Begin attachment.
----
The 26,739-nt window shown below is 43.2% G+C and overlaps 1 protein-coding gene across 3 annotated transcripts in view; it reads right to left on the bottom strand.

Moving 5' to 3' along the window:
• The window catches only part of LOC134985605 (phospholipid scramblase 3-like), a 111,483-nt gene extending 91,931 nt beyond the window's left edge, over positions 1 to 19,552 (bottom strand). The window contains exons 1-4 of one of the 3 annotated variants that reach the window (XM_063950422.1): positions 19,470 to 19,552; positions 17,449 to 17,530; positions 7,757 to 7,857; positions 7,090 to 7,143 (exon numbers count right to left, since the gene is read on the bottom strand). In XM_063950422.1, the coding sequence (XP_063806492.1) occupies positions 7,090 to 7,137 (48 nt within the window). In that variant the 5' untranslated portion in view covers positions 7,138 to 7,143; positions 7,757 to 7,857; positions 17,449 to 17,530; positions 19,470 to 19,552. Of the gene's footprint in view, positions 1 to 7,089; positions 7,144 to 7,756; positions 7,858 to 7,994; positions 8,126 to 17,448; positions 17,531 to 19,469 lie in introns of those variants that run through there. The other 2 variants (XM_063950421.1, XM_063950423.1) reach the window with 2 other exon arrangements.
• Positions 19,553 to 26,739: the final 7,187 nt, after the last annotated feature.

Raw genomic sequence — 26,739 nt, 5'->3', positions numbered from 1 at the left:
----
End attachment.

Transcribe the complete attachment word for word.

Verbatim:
The 26,739-nt window shown below is 43.2% G+C and overlaps 1 protein-coding gene across 3 annotated transcripts in view; it reads right to left on the bottom strand.

Moving 5' to 3' along the window:
• The window catches only part of LOC134985605 (phospholipid scramblase 3-like), a 111,483-nt gene extending 91,931 nt beyond the window's left edge, over positions 1 to 19,552 (bottom strand). The window contains exons 1-4 of one of the 3 annotated variants that reach the window (XM_063950422.1): positions 19,470 to 19,552; positions 17,449 to 17,530; positions 7,757 to 7,857; positions 7,090 to 7,143 (exon numbers count right to left, since the gene is read on the bottom strand). In XM_063950422.1, the coding sequence (XP_063806492.1) occupies positions 7,090 to 7,137 (48 nt within the window). In that variant the 5' untranslated portion in view covers positions 7,138 to 7,143; positions 7,757 to 7,857; positions 17,449 to 17,530; positions 19,470 to 19,552. Of the gene's footprint in view, positions 1 to 7,089; positions 7,144 to 7,756; positions 7,858 to 7,994; positions 8,126 to 17,448; positions 17,531 to 19,469 lie in introns of those variants that run through there. The other 2 variants (XM_063950421.1, XM_063950423.1) reach the window with 2 other exon arrangements.
• Positions 19,553 to 26,739: the final 7,187 nt, after the last annotated feature.

Raw genomic sequence — 26,739 nt, 5'->3', positions numbered from 1 at the left: